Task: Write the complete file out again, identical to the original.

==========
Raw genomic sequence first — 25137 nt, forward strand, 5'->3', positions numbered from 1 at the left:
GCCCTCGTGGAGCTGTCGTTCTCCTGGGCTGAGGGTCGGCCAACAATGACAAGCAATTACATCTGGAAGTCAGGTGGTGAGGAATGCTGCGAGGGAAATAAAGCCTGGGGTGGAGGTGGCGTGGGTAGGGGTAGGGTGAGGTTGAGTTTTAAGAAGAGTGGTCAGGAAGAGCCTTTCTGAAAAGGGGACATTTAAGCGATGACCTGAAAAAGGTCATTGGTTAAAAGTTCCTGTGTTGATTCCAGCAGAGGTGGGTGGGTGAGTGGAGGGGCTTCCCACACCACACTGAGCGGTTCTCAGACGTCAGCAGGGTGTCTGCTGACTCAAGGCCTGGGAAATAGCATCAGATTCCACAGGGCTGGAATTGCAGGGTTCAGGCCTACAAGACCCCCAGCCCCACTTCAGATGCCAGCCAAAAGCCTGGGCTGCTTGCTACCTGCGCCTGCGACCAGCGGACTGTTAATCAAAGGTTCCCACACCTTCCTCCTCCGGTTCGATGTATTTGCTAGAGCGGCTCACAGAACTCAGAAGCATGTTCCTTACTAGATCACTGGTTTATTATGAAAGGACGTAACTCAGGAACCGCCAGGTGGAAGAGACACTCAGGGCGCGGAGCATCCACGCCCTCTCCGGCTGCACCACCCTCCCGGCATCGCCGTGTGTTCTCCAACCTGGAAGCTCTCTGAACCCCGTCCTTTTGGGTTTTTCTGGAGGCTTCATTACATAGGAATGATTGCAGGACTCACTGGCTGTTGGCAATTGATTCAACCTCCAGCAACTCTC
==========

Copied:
Raw genomic sequence first — 25137 nt, forward strand, 5'->3', positions numbered from 1 at the left:
GCCCTCGTGGAGCTGTCGTTCTCCTGGGCTGAGGGTCGGCCAACAATGACAAGCAATTACATCTGGAAGTCAGGTGGTGAGGAATGCTGCGAGGGAAATAAAGCCTGGGGTGGAGGTGGCGTGGGTAGGGGTAGGGTGAGGTTGAGTTTTAAGAAGAGTGGTCAGGAAGAGCCTTTCTGAAAAGGGGACATTTAAGCGATGACCTGAAAAAGGTCATTGGTTAAAAGTTCCTGTGTTGATTCCAGCAGAGGTGGGTGGGTGAGTGGAGGGGCTTCCCACACCACACTGAGCGGTTCTCAGACGTCAGCAGGGTGTCTGCTGACTCAAGGCCTGGGAAATAGCATCAGATTCCACAGGGCTGGAATTGCAGGGTTCAGGCCTACAAGACCCCCAGCCCCACTTCAGATGCCAGCCAAAAGCCTGGGCTGCTTGCTACCTGCGCCTGCGACCAGCGGACTGTTAATCAAAGGTTCCCACACCTTCCTCCTCCGGTTCGATGTATTTGCTAGAGCGGCTCACAGAACTCAGAAGCATGTTCCTTACTAGATCACTGGTTTATTATGAAAGGACGTAACTCAGGAACCGCCAGGTGGAAGAGACACTCAGGGCGCGGAGCATCCACGCCCTCTCCGGCTGCACCACCCTCCCGGCATCGCCGTGTGTTCTCCAACCTGGAAGCTCTCTGAACCCCGTCCTTTTGGGTTTTTCTGGAGGCTTCATTACATAGGAATGATTGCAGGACTCACTGGCTGTTGGCAATTGATTCAACCTCCAGCAACTCTC